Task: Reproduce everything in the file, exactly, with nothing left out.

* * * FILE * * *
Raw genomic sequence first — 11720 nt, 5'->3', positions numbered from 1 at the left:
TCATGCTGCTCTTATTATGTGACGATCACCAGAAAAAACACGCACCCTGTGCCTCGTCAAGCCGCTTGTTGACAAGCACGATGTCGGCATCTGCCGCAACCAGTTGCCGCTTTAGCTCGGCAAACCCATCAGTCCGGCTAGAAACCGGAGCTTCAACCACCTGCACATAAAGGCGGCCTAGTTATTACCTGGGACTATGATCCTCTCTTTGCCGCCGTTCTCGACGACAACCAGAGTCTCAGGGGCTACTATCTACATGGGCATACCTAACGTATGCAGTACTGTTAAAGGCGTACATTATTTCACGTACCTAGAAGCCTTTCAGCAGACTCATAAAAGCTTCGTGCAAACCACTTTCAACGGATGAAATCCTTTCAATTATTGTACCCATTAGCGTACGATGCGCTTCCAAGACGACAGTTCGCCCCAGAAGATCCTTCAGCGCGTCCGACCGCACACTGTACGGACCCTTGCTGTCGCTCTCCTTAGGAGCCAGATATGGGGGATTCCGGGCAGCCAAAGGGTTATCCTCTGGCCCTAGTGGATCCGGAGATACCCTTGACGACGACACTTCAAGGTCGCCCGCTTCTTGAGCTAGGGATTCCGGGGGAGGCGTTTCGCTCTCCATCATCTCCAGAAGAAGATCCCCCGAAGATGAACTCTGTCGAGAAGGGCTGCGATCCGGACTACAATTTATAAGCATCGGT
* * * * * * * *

Raw genomic sequence first — 11720 nt, 5'->3', positions numbered from 1 at the left:
TCATGCTGCTCTTATTATGTGACGATCACCAGAAAAAACACGCACCCTGTGCCTCGTCAAGCCGCTTGTTGACAAGCACGATGTCGGCATCTGCCGCAACCAGTTGCCGCTTTAGCTCGGCAAACCCATCAGTCCGGCTAGAAACCGGAGCTTCAACCACCTGCACATAAAGGCGGCCTAGTTATTACCTGGGACTATGATCCTCTCTTTGCCGCCGTTCTCGACGACAACCAGAGTCTCAGGGGCTACTATCTACATGGGCATACCTAACGTATGCAGTACTGTTAAAGGCGTACATTATTTCACGTACCTAGAAGCCTTTCAGCAGACTCATAAAAGCTTCGTGCAAACCACTTTCAACGGATGAAATCCTTTCAATTATTGTACCCATTAGCGTACGATGCGCTTCCAAGACGACAGTTCGCCCCAGAAGATCCTTCAGCGCGTCCGACCGCACACTGTACGGACCCTTGCTGTCGCTCTCCTTAGGAGCCAGATATGGGGGATTCCGGGCAGCCAAAGGGTTATCCTCTGGCCCTAGTGGATCCGGAGATACCCTTGACGACGACACTTCAAGGTCGCCCGCTTCTTGAGCTAGGGATTCCGGGGGAGGCGTTTCGCTCTCCATCATCTCCAGAAGAAGATCCCCCGAAGATGAACTCTGTCGAGAAGGGCTGCGATCCGGACTACAATTTATAAGCATCGGT